Adventures Programming BitWig API

A Basic Midi Programming Introduction

07 Apr 2014

Two useful resources to peruse alongside this entry

Midi Specifications

Bitwise Operators

It's easy to take MIDI for granted. It's been around for over 30 years, and it's still a standard in modern equipment. There are not many protocol + hardware implementations that have a third of that lifespan.

Midi messages are divided into three bytes ( 8 sets of binary bits ), convention divides these into, Status, Data 1 and Data 2.

Status is the message type, note on, note off, aftertouch, cc change, program change, pitch bend, etc. Status also contains information about which channel a particular midi message is directed at.

Data 1 is the note on the keyboard, starting at 0 (C-1) and ending at 127 (G8). Data 1 is also the control channel number, which differs from the MIDI Channel, it numbers from 0 - 119. These are often referred to as CCs.

Data 2 is devoted to velocity information and control channel values, with a few exceptions.

A Note On message has the byte group of 0x90, meaning everthing from 0x90 to 0x9F is considered a Note On, the second part of the byte determines the channel.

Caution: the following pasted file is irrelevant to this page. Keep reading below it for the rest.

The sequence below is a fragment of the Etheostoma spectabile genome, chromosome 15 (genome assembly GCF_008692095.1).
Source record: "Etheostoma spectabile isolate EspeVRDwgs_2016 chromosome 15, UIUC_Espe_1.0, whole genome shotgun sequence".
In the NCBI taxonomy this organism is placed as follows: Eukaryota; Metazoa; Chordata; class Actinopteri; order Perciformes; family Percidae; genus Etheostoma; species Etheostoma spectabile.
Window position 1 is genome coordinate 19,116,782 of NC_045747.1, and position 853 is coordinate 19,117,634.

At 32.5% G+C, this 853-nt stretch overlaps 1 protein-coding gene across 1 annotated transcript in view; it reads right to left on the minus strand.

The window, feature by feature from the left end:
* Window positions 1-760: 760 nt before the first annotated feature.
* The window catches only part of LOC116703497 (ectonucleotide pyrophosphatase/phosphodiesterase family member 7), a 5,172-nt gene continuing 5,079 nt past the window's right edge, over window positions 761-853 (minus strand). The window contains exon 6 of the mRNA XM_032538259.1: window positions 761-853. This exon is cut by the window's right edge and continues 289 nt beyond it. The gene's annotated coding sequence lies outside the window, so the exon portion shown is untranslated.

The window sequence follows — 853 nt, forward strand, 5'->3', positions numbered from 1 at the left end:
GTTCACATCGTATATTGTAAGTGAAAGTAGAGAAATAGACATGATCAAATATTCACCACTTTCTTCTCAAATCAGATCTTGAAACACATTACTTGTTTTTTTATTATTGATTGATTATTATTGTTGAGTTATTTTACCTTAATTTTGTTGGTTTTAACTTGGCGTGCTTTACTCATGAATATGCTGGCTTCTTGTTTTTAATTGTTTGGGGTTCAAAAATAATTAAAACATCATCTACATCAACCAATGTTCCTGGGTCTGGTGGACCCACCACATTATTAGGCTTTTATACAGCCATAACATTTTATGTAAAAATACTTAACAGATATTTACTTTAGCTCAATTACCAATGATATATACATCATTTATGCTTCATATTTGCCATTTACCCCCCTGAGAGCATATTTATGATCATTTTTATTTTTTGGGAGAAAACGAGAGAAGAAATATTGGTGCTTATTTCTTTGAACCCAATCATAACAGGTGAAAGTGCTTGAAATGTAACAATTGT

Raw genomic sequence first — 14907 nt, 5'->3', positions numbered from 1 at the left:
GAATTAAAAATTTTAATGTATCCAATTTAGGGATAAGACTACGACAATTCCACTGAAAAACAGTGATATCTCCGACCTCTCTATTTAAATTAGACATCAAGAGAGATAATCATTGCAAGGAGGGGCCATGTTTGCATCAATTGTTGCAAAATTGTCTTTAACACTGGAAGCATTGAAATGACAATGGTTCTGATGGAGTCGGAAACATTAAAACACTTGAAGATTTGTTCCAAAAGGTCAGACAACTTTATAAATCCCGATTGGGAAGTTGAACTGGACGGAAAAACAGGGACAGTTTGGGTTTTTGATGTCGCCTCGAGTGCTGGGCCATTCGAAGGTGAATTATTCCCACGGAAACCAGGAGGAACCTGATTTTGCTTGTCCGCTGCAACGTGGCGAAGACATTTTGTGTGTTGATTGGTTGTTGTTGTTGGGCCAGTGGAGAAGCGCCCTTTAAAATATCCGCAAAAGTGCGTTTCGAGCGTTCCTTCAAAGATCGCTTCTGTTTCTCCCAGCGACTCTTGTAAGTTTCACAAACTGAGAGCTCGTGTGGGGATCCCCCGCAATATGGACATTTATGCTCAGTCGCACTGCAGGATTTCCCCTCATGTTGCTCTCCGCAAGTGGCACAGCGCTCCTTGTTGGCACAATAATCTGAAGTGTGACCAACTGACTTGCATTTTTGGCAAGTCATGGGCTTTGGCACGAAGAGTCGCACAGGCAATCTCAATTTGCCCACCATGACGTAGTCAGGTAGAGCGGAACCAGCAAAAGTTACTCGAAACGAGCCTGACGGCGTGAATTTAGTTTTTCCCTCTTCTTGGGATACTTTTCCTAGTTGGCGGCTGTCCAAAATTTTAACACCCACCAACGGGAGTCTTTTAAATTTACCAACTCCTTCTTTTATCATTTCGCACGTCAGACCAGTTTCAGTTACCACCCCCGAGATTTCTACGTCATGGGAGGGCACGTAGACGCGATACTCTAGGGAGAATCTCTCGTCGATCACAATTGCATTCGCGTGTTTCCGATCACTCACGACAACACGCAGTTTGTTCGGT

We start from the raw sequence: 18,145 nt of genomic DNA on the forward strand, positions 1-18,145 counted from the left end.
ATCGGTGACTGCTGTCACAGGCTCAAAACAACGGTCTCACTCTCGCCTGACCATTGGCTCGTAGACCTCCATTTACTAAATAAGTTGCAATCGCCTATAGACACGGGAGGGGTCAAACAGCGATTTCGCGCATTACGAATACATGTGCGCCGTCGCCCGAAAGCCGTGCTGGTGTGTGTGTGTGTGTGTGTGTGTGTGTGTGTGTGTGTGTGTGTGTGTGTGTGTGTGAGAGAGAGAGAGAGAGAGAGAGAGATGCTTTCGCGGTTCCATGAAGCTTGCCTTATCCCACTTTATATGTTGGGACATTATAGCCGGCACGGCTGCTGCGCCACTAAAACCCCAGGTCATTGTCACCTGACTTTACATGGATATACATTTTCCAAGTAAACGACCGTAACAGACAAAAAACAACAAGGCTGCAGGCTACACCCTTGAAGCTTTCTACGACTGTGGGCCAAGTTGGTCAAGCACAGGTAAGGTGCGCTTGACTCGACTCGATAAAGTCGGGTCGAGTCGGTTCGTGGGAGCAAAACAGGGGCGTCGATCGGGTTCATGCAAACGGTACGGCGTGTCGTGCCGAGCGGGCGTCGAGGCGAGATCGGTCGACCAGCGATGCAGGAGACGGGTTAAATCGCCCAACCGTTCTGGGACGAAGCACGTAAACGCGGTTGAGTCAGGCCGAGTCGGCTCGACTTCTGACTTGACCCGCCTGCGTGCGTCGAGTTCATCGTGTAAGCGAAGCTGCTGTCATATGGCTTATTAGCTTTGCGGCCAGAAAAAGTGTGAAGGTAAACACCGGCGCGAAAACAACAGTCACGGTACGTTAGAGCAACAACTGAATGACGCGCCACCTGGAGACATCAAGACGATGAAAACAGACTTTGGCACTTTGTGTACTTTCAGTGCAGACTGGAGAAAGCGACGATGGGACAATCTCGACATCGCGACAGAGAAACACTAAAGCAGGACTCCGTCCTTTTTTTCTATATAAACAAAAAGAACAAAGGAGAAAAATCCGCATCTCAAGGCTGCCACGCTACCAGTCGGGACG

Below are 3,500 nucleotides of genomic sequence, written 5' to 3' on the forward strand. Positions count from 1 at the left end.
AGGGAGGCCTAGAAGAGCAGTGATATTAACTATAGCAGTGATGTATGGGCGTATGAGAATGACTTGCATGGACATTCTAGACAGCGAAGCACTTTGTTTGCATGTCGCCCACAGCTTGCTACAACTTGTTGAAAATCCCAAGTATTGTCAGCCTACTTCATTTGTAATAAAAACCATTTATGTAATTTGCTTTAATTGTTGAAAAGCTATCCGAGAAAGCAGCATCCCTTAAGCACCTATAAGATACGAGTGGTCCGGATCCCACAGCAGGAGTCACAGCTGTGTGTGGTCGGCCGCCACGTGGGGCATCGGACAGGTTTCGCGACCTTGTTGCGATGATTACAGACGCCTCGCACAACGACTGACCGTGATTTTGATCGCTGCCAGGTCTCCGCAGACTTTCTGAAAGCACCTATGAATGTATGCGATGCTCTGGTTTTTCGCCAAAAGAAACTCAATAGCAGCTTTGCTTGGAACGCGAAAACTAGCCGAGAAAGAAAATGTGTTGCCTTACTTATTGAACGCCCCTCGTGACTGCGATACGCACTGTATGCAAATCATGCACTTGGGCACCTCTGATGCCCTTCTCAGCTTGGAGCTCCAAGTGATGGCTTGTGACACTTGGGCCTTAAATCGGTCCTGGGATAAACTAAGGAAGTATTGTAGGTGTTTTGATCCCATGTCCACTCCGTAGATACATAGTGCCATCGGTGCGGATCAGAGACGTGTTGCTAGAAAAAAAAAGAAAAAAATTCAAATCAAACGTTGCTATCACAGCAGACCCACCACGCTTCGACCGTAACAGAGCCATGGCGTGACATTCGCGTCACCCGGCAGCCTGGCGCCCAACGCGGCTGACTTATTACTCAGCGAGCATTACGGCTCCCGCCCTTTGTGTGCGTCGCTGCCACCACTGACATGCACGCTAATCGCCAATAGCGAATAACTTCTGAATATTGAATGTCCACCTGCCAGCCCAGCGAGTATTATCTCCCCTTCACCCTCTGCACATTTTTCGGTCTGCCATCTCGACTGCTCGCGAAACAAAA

In midi.js you can see

function isNoteOn(status) { return (status & 0xF0) == 0x90; }

The & is an example of a bitwise operator, and basically says, 'what group is the first part of this byte in'. Look at the link above to learn exactly what is going on here. What you need to know is that these helpers are there to give you the tools necessary to sort your midi messages.

function MIDIChannel(status) { return status & 0xF; }

Similiarly, this function returns the Midi Channel of a given status by returning the right most byte.

Control Channels are how buttons, sliders and knobs are utilized. Buttons send 0 or 127 for on or off, respectively, and knobs send a range of values from 0-127, depending on resolution, which is set in your controller software. I prefer a higher resolution for easier manipulation, but your utility may vary.